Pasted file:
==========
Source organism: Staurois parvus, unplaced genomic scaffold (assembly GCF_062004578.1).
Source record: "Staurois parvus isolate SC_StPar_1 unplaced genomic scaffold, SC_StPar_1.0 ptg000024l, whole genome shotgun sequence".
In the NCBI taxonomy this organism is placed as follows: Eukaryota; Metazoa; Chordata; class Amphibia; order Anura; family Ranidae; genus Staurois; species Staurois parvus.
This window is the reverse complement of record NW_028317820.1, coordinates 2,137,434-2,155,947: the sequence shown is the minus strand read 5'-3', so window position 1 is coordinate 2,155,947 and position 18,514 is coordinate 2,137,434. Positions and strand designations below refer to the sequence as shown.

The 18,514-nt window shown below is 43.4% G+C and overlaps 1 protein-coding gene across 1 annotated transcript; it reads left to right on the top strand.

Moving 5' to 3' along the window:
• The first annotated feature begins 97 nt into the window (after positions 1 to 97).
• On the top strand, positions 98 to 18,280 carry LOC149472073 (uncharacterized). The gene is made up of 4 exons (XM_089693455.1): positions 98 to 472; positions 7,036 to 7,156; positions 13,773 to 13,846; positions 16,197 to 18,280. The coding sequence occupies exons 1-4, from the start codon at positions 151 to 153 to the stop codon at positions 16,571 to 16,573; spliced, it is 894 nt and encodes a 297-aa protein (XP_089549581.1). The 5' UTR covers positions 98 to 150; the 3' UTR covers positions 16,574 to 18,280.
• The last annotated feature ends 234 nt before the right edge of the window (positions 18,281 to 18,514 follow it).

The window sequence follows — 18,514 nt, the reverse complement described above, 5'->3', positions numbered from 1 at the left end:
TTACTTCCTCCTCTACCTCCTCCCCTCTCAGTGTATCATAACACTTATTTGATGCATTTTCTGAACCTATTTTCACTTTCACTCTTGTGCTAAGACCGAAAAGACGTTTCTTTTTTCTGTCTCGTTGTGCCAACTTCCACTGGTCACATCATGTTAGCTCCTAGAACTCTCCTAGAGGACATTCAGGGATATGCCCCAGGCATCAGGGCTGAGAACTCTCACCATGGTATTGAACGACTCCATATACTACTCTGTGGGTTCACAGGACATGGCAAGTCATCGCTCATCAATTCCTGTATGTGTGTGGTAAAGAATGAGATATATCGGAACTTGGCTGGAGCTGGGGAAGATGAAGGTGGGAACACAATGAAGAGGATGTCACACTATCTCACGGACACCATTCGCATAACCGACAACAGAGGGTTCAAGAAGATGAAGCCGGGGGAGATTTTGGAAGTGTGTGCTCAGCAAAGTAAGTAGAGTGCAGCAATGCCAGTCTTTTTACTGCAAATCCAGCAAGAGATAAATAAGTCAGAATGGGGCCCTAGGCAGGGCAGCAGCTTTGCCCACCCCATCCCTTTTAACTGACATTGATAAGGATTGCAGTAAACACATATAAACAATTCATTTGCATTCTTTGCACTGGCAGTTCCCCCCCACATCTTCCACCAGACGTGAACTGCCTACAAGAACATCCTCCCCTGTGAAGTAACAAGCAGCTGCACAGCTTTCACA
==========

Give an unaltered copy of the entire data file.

Source organism: Staurois parvus, unplaced genomic scaffold (assembly GCF_062004578.1).
Source record: "Staurois parvus isolate SC_StPar_1 unplaced genomic scaffold, SC_StPar_1.0 ptg000024l, whole genome shotgun sequence".
In the NCBI taxonomy this organism is placed as follows: Eukaryota; Metazoa; Chordata; class Amphibia; order Anura; family Ranidae; genus Staurois; species Staurois parvus.
This window is the reverse complement of record NW_028317820.1, coordinates 2,137,434-2,155,947: the sequence shown is the minus strand read 5'-3', so window position 1 is coordinate 2,155,947 and position 18,514 is coordinate 2,137,434. Positions and strand designations below refer to the sequence as shown.

The 18,514-nt window shown below is 43.4% G+C and overlaps 1 protein-coding gene across 1 annotated transcript; it reads left to right on the top strand.

Moving 5' to 3' along the window:
• The first annotated feature begins 97 nt into the window (after positions 1 to 97).
• On the top strand, positions 98 to 18,280 carry LOC149472073 (uncharacterized). The gene is made up of 4 exons (XM_089693455.1): positions 98 to 472; positions 7,036 to 7,156; positions 13,773 to 13,846; positions 16,197 to 18,280. The coding sequence occupies exons 1-4, from the start codon at positions 151 to 153 to the stop codon at positions 16,571 to 16,573; spliced, it is 894 nt and encodes a 297-aa protein (XP_089549581.1). The 5' UTR covers positions 98 to 150; the 3' UTR covers positions 16,574 to 18,280.
• The last annotated feature ends 234 nt before the right edge of the window (positions 18,281 to 18,514 follow it).

The window sequence follows — 18,514 nt, the reverse complement described above, 5'->3', positions numbered from 1 at the left end:
TTACTTCCTCCTCTACCTCCTCCCCTCTCAGTGTATCATAACACTTATTTGATGCATTTTCTGAACCTATTTTCACTTTCACTCTTGTGCTAAGACCGAAAAGACGTTTCTTTTTTCTGTCTCGTTGTGCCAACTTCCACTGGTCACATCATGTTAGCTCCTAGAACTCTCCTAGAGGACATTCAGGGATATGCCCCAGGCATCAGGGCTGAGAACTCTCACCATGGTATTGAACGACTCCATATACTACTCTGTGGGTTCACAGGACATGGCAAGTCATCGCTCATCAATTCCTGTATGTGTGTGGTAAAGAATGAGATATATCGGAACTTGGCTGGAGCTGGGGAAGATGAAGGTGGGAACACAATGAAGAGGATGTCACACTATCTCACGGACACCATTCGCATAACCGACAACAGAGGGTTCAAGAAGATGAAGCCGGGGGAGATTTTGGAAGTGTGTGCTCAGCAAAGTAAGTAGAGTGCAGCAATGCCAGTCTTTTTACTGCAAATCCAGCAAGAGATAAATAAGTCAGAATGGGGCCCTAGGCAGGGCAGCAGCTTTGCCCACCCCATCCCTTTTAACTGACATTGATAAGGATTGCAGTAAACACATATAAACAATTCATTTGCATTCTTTGCACTGGCAGTTCCCCCCCACATCTTCCACCAGACGTGAACTGCCTACAAGAACATCCTCCCCTGTGAAGTAACAAGCAGCTGCACAGCTTTCACA